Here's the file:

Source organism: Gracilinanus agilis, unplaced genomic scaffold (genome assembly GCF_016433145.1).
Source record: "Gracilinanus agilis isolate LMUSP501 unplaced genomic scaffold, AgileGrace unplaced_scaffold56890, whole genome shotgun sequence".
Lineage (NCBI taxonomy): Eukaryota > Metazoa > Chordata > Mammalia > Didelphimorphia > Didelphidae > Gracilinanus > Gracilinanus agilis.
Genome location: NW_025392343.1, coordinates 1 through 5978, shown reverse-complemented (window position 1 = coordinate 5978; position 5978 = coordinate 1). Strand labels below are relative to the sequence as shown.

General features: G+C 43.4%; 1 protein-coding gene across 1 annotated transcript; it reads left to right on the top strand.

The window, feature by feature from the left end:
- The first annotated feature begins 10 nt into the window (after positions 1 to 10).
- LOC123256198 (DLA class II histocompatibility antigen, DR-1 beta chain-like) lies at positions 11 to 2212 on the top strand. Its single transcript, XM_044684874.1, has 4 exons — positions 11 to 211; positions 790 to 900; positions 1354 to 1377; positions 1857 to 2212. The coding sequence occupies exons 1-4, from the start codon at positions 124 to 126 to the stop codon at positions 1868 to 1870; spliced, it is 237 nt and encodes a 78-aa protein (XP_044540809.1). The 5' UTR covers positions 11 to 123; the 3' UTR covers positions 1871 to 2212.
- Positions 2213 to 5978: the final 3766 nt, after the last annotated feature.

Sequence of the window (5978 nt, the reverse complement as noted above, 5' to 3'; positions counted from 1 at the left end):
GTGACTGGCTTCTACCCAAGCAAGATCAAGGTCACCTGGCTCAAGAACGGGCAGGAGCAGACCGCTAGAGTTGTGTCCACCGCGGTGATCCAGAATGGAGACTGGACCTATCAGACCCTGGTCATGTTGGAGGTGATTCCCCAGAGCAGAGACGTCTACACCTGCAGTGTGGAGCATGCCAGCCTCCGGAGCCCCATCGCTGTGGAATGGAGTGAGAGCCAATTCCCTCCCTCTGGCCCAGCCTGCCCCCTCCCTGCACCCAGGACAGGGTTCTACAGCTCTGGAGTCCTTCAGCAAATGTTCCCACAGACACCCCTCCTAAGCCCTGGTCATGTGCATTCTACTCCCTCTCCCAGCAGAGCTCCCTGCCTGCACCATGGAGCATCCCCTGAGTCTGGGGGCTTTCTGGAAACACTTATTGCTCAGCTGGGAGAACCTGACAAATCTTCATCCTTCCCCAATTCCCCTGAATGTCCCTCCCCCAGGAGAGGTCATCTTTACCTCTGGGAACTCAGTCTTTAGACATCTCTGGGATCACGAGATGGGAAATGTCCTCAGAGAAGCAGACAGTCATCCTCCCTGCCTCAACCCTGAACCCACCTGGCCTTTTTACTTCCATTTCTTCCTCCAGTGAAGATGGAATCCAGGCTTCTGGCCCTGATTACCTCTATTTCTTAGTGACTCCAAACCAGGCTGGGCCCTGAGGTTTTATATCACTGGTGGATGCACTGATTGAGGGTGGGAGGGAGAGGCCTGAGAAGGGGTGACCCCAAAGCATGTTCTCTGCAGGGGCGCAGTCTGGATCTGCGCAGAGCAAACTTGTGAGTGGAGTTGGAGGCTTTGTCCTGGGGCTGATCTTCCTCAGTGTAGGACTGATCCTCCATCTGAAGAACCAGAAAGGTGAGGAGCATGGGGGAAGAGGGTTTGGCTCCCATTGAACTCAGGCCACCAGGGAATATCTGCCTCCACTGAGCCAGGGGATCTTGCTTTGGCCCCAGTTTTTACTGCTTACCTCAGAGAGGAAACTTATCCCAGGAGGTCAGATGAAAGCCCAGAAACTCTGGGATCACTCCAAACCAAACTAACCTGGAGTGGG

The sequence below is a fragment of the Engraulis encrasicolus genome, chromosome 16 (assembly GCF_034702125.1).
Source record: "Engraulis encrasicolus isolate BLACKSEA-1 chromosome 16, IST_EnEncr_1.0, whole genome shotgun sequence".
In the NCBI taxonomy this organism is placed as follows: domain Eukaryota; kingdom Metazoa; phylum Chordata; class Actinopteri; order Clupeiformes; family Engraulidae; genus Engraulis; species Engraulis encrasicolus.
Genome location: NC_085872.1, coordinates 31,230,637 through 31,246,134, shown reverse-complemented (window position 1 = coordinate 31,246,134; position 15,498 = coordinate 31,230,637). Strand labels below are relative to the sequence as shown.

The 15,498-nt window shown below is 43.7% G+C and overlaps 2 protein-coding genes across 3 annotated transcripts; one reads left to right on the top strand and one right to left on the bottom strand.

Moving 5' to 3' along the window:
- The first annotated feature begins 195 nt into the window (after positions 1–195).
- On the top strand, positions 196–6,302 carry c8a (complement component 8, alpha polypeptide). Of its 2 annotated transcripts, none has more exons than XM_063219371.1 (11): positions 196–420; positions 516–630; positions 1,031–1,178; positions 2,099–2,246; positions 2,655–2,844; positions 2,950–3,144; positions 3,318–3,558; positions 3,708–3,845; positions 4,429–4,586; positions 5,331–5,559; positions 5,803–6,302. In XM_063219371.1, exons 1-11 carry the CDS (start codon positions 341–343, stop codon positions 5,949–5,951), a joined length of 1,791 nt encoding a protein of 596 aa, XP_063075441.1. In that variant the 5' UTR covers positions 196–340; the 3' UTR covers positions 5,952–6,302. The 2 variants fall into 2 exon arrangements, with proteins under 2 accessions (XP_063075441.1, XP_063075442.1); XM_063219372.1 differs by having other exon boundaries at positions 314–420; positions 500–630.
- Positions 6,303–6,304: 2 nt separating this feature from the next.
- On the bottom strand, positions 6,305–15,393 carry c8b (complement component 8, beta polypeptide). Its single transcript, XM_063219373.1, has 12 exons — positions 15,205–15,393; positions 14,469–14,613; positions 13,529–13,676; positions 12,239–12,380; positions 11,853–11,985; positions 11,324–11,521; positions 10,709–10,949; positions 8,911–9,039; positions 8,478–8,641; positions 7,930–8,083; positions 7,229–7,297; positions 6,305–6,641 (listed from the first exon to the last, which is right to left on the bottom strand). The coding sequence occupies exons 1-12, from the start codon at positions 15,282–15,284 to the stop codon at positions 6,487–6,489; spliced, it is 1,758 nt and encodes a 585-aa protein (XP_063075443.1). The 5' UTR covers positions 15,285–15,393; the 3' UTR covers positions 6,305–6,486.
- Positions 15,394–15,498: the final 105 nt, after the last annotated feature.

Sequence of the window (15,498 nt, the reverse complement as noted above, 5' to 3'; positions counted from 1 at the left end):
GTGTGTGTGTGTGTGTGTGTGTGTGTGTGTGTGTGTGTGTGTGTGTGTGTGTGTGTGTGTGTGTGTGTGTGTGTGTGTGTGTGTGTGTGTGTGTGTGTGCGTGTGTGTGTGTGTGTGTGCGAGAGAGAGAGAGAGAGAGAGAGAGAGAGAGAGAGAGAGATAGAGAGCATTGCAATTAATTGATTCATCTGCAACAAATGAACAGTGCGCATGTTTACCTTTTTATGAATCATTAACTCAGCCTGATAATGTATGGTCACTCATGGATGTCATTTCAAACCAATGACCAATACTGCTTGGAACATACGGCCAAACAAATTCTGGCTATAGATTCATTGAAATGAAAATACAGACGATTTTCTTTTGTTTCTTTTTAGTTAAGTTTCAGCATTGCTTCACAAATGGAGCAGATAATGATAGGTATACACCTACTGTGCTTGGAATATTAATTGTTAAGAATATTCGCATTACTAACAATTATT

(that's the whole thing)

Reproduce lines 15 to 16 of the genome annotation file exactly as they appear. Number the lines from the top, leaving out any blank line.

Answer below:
Genome location: NC_085872.1, coordinates 31,230,637 through 31,246,134, shown reverse-complemented (window position 1 = coordinate 31,246,134; position 15,498 = coordinate 31,230,637). Strand labels below are relative to the sequence as shown.

The 15,498-nt window shown below is 43.7% G+C and overlaps 2 protein-coding genes across 3 annotated transcripts; one reads left to right on the top strand and one right to left on the bottom strand.